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Extension > Local Extension Offices > Morrison > County Agriculture Educator > Articles > Following the Path of Least Resistance in 2016

Following the Path of Least Resistance in 2016

University of Minnesota Extension, Stearns County News
February 24, 2016        
           
Source:  Dan Martens, Extension Educator
University of Minnesota Extension
Stearns, Benton & Morrison Counties

Following the Path of Least Resistance in 2016
By Dan Martens, University of Minnesota Extension

FOLEY, Minn. (02/24/16) — One of the key themes at crop meetings this winter is managing resistance of pests to pest control products. For crops, pests primarily include weeds, insects, diseases, and rodents as in the case of pocket gophers. Resistance means that a herbicide, insecticide or fungicide that used to work well, isn’t working well anymore because the pest population has selectively adapted to survive the treatment.

At one meeting a speaker noted that “The most expensive pesticide application is the one that doesn’t work well.” Getting it as right as we can counts for a lot of reasons. This includes producing a good crop, the economics of making a living, and taking care of the natural resources we depend on.

Resistance is not new. Pursuit and atrazine are a couple of herbicides that were used widely years ago for the control of some important weeds, and fell out of favor because of weeds that became resistant to them. About the same time, glyphosate herbicide (originally known as Roundup) came on the scene as an herbicide that would kill a wide range of weeds – fairly easily and fairly economically. 

Now there are some troublesome weeds that have developed resistance to glyphosate; so farmers are going back to using more different kinds of products to control a variety of weeds. This is more expensive. Waterhemp, giant ragweed, and common ragweed are three that we see in our area. One of the primary keys to dealing with resistance issues, or to reduce the risk of developing resistance, is to rotate the use of products with different Sites of Action (SOA’s).

The SOA refers to the specific process in a plant that is interrupted by the product to kill it. Products are labeled with a number that represents the SOA. Glyphosate is SOA-9. It interrupts an enzyme that is the key to making a particular amino acid that the plant needs. Dicamba and 2,4-D are SOA-4, growth regulators. The choices get more limited based on whether the herbicide is safe for specific crops, and effective for specific weeds. Insecticides and fungicides are also labeled with an SOA number that gives farmers and farm advisors some help in selecting different products from crop to crop and year to year to minimize resistance issues. There are about 19 SOA’s for herbicides, and much less for insecticides and fungicides.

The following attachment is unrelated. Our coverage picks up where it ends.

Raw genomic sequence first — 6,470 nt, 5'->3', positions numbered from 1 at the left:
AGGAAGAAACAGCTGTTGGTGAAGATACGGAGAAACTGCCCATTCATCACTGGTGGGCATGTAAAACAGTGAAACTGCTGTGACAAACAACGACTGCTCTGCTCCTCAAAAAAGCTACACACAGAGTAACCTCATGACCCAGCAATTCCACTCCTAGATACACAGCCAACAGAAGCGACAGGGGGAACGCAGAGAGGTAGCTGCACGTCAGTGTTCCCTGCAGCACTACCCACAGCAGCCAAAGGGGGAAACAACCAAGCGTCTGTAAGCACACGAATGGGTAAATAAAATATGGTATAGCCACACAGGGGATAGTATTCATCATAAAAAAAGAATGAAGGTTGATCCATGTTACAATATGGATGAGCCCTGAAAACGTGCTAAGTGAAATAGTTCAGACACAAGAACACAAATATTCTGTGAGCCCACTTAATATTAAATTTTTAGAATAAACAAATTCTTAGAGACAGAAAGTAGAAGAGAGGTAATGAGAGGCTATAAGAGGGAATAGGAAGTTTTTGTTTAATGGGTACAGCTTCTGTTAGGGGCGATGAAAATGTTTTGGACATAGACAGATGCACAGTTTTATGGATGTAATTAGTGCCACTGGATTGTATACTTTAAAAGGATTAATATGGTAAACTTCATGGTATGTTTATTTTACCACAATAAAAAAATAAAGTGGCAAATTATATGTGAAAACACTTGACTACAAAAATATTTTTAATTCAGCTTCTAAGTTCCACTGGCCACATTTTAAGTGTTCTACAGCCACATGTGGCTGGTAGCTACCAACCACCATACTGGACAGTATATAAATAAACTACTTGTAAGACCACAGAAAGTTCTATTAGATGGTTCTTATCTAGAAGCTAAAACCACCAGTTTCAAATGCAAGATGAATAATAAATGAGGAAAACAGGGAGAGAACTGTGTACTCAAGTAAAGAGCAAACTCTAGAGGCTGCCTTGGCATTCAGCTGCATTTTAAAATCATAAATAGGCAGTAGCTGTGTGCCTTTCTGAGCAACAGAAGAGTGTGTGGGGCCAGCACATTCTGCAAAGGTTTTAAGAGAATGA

Other crop production practices are significant in managing pests such as crop rotations, tillage, cultivation, natural predators, biological controls, and following researched based thresholds for insect treatment decisions. All of this together is called “Integrated Pest Management” – thinking strategically based on observations in the field, understanding a variety of management practices, and making use of credible field and lab research, past experience…and a healthy dose of common sense.
REMINDERS:

National FFA Week – February 21-27 – Learning, Doing, Earning, Living, Serving.

Private Pesticide Applicator Renewal Workshops - Foley, Thursday, Feb. 25, 12:30 to 4 p.m. at Henry’s Catering.

Parlors or Robots Dairy Workshop – Pierz, Friday, Feb. 26, 10:30 to 3 p.m. at the Brickyard Bar, 214 Main Street South. Call Extension Educator Emily Wilmes at 320-255-6169 to help with meal count.

Nitrogen Smart Workshop –  8 half-day workshops in Minnesota, no registration fee, no meal. Consider products, timing, rates, placement that makes sense for your crops. Details can be found at z.umn.edu/NitrogenSmart. Contact Brad Carlson, bcarlson@umn.edu, 507-389-6745; or in Stearns, Benton and Morrison Counties – Dan Martens at 320-986-5077.  Nearby sites include:
Willmar, Thursday, March 3 at MinnWest Tech. Campus LSI Building Auditorium, 1 p.m. to 4 p.m.
St. Cloud, Friday, March 4 at the River’s Edge Convention Center, 9 a.m. to noon. 

Farm Business Succession and Estate Planning Workshop – St. Cloud Tech and Community College, Wednesday March 9th from 9:30 to 2:30. The workshop is free with an RSVP and lunch is provided. Contact Cindy Kantor at St. Cloud Tech to RSVP by March 4, 320-308-6641 or ckantor@sctcc.edu. More information can be obtained from St. Cloud Farm Business Management Instructors Ken Thiesen 320-309-3293 or Jim Molenaar 320-309-3571.

Contacts

Daniel Martens
Extension Educator, Ag Production Systems
(320) 968-5077
marte011@umn.edu
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